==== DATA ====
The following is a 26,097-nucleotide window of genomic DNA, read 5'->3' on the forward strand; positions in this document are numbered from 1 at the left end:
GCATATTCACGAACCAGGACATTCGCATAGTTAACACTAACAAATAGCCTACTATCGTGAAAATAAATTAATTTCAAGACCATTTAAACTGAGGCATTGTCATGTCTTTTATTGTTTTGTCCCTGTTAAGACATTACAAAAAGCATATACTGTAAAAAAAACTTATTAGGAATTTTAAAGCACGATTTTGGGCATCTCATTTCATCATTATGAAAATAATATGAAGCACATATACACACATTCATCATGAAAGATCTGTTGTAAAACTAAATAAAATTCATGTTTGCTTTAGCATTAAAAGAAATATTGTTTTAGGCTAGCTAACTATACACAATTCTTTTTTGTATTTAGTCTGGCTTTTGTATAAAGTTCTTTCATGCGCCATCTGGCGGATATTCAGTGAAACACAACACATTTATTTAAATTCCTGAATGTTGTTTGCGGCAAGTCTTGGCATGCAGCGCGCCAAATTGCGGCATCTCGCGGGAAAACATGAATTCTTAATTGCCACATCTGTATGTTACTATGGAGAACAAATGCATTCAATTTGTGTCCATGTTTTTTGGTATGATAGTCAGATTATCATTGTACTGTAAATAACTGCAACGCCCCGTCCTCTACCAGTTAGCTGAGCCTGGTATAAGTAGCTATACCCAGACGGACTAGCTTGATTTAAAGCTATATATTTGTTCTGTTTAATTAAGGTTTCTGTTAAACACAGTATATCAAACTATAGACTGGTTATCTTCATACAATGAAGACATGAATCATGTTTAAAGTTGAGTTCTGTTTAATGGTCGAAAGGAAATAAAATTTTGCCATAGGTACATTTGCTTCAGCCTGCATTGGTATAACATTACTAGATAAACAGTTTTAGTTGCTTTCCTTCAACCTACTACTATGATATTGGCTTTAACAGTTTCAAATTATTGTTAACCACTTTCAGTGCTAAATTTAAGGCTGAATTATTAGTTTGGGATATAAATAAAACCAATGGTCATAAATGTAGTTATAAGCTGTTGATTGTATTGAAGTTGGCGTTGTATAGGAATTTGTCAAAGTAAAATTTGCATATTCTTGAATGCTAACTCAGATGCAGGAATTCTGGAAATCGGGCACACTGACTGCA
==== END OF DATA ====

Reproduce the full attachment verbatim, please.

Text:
The following is a 26,097-nucleotide window of genomic DNA, read 5'->3' on the forward strand; positions in this document are numbered from 1 at the left end:
GCATATTCACGAACCAGGACATTCGCATAGTTAACACTAACAAATAGCCTACTATCGTGAAAATAAATTAATTTCAAGACCATTTAAACTGAGGCATTGTCATGTCTTTTATTGTTTTGTCCCTGTTAAGACATTACAAAAAGCATATACTGTAAAAAAAACTTATTAGGAATTTTAAAGCACGATTTTGGGCATCTCATTTCATCATTATGAAAATAATATGAAGCACATATACACACATTCATCATGAAAGATCTGTTGTAAAACTAAATAAAATTCATGTTTGCTTTAGCATTAAAAGAAATATTGTTTTAGGCTAGCTAACTATACACAATTCTTTTTTGTATTTAGTCTGGCTTTTGTATAAAGTTCTTTCATGCGCCATCTGGCGGATATTCAGTGAAACACAACACATTTATTTAAATTCCTGAATGTTGTTTGCGGCAAGTCTTGGCATGCAGCGCGCCAAATTGCGGCATCTCGCGGGAAAACATGAATTCTTAATTGCCACATCTGTATGTTACTATGGAGAACAAATGCATTCAATTTGTGTCCATGTTTTTTGGTATGATAGTCAGATTATCATTGTACTGTAAATAACTGCAACGCCCCGTCCTCTACCAGTTAGCTGAGCCTGGTATAAGTAGCTATACCCAGACGGACTAGCTTGATTTAAAGCTATATATTTGTTCTGTTTAATTAAGGTTTCTGTTAAACACAGTATATCAAACTATAGACTGGTTATCTTCATACAATGAAGACATGAATCATGTTTAAAGTTGAGTTCTGTTTAATGGTCGAAAGGAAATAAAATTTTGCCATAGGTACATTTGCTTCAGCCTGCATTGGTATAACATTACTAGATAAACAGTTTTAGTTGCTTTCCTTCAACCTACTACTATGATATTGGCTTTAACAGTTTCAAATTATTGTTAACCACTTTCAGTGCTAAATTTAAGGCTGAATTATTAGTTTGGGATATAAATAAAACCAATGGTCATAAATGTAGTTATAAGCTGTTGATTGTATTGAAGTTGGCGTTGTATAGGAATTTGTCAAAGTAAAATTTGCATATTCTTGAATGCTAACTCAGATGCAGGAATTCTGGAAATCGGGCACACTGACTGCA